Yabloko to Sue Central Electoral Commission

Grigory Yavlinsky. Source: Sergey Pyatakov/RIA NovostiMembers of the Yabloko party say they’ve already begun the process of filing suit against Russia’s Central Electoral Commission after it turned down an application to allow one of their members to run for president, Interfax reports.

“We’re currently formulating a suit in this regard,” Grigory Yavlinsky told journalists on Friday.

Earlier in the day, Yavlinsky received an official notice from the commission (TsIK) that he would not be allowed to run as a presidential candidate in the upcoming March election.

According to the TsIK, about 25 percent of the signatures on Yavlinsky’s petition had been falsified, well above the 5 percent permitted by Russian law. However, the party insists that the rejection was politically motivated.

On January 24, the newspaper Vedomosti reported that a source in the presidential administration said that Yavlinsky’s rejection was a “surprise” to the Kremlin. In addition, an anonymous source in the TsIK said that the number of bad signatures collected by other presidential candidates was about the same as Yavlinsky’s – this likely due to the difficulty of collecting 2 million signatures in the one-month time limit and the inability of candidates to oversee the work of all of their signature collectors.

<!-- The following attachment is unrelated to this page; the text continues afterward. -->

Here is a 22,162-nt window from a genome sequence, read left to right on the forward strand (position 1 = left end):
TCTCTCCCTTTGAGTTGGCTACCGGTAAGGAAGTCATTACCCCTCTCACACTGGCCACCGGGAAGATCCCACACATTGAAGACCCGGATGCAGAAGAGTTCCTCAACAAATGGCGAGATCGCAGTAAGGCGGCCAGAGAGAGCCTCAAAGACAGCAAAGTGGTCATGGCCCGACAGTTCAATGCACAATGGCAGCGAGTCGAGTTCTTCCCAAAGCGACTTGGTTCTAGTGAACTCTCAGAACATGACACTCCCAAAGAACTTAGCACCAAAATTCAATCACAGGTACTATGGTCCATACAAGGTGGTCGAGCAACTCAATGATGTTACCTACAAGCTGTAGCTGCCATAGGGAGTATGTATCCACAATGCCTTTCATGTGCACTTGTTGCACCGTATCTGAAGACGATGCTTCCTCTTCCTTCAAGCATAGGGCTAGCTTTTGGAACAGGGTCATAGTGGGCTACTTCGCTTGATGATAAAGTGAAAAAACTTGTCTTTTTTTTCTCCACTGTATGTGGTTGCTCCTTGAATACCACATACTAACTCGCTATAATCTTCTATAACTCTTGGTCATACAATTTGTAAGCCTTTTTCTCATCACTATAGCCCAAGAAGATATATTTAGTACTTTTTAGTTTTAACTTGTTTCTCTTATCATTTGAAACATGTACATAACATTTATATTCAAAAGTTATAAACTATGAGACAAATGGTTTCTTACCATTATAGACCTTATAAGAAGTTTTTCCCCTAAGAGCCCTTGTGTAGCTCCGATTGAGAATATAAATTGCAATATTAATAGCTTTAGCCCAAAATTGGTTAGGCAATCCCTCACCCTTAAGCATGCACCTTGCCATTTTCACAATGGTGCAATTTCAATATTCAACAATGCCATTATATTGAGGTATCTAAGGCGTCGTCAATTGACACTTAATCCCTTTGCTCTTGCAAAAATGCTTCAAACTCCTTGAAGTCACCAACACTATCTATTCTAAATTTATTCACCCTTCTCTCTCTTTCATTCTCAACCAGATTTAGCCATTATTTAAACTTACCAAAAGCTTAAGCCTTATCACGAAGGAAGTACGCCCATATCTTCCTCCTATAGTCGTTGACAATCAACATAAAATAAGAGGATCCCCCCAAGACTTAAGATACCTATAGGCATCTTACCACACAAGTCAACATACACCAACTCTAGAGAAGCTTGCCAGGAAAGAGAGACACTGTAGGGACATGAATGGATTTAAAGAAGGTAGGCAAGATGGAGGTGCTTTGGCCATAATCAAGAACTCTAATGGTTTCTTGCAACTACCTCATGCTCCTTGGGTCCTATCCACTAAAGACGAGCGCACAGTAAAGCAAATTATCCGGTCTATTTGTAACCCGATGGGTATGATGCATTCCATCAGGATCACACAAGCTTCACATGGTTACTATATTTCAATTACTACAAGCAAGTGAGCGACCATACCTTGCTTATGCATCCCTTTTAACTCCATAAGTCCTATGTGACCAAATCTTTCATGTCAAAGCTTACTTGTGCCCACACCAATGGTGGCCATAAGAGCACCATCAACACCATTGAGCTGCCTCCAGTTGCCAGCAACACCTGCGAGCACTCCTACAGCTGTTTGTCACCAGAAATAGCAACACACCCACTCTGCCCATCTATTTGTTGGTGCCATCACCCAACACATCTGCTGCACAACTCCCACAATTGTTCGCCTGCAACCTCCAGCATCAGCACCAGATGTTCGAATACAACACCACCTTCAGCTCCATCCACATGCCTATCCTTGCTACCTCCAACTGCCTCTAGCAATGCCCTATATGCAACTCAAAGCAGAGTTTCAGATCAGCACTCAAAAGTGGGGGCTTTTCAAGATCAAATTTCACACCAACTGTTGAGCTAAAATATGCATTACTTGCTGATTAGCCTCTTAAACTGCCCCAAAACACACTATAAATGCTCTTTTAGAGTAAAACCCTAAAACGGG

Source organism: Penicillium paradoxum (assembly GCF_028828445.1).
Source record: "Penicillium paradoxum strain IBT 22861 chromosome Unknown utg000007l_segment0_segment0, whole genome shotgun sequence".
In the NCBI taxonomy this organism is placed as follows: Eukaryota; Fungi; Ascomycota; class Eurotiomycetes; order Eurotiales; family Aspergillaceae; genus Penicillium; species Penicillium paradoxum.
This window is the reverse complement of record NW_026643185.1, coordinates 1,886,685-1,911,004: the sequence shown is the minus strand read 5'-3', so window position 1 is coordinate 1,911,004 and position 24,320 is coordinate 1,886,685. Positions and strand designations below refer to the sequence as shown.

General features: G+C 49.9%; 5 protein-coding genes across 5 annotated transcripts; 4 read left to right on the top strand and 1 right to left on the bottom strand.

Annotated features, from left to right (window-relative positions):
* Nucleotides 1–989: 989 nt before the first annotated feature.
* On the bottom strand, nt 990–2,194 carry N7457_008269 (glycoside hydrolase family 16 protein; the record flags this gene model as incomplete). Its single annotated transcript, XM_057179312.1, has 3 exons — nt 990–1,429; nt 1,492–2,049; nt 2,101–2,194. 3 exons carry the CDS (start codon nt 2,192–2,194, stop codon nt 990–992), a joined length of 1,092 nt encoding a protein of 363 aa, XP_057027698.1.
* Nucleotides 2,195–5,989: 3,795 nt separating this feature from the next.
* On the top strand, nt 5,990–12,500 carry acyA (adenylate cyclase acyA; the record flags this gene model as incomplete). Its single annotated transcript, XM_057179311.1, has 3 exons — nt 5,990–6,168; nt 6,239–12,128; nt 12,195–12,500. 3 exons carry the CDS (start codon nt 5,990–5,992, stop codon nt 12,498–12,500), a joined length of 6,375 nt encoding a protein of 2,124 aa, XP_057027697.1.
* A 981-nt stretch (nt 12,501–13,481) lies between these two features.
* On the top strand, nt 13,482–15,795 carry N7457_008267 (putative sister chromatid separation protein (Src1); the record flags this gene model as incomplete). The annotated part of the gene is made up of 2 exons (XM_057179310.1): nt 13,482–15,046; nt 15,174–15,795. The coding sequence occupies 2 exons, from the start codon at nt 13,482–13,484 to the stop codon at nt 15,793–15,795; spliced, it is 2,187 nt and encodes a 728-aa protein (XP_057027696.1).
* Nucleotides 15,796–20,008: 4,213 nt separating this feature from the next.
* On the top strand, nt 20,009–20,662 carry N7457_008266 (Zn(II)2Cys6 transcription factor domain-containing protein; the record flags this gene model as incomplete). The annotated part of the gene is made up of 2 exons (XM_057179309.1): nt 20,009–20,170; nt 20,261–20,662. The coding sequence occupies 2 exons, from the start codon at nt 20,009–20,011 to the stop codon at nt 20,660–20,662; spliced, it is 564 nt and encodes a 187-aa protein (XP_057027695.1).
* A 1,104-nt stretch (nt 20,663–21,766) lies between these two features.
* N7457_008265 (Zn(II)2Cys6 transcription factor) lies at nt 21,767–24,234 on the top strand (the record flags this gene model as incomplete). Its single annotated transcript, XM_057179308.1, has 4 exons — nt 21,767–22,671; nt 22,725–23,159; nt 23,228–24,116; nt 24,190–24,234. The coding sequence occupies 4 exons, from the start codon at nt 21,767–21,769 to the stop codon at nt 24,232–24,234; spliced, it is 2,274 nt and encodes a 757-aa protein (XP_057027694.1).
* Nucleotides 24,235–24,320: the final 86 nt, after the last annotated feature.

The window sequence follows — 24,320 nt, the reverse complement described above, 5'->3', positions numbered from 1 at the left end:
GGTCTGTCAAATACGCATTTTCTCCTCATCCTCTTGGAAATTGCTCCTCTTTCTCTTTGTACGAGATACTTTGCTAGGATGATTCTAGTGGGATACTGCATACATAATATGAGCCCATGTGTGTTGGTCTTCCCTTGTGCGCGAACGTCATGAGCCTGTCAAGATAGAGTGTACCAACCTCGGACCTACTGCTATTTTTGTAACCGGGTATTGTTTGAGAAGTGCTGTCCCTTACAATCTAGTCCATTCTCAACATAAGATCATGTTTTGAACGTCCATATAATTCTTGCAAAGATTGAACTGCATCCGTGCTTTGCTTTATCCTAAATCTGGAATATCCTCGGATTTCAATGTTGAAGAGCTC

According to political analyst Mikhail Tulsky, only 100,000 signatures were needed to run for president in 1991. In 1996 the number rose to 1 million, but candidates were given 3 months to collect them. It rose again to 2 million in 2004, with 7 percent falsified signatures allowed. Since 2007, that number dropped to 5 percent, and the length of time to collect them dropped to a month. Billionaire Mikhail Prokhorov, who has recently successfully completed the registration process, denounced it as “dishonest” and “degrading.”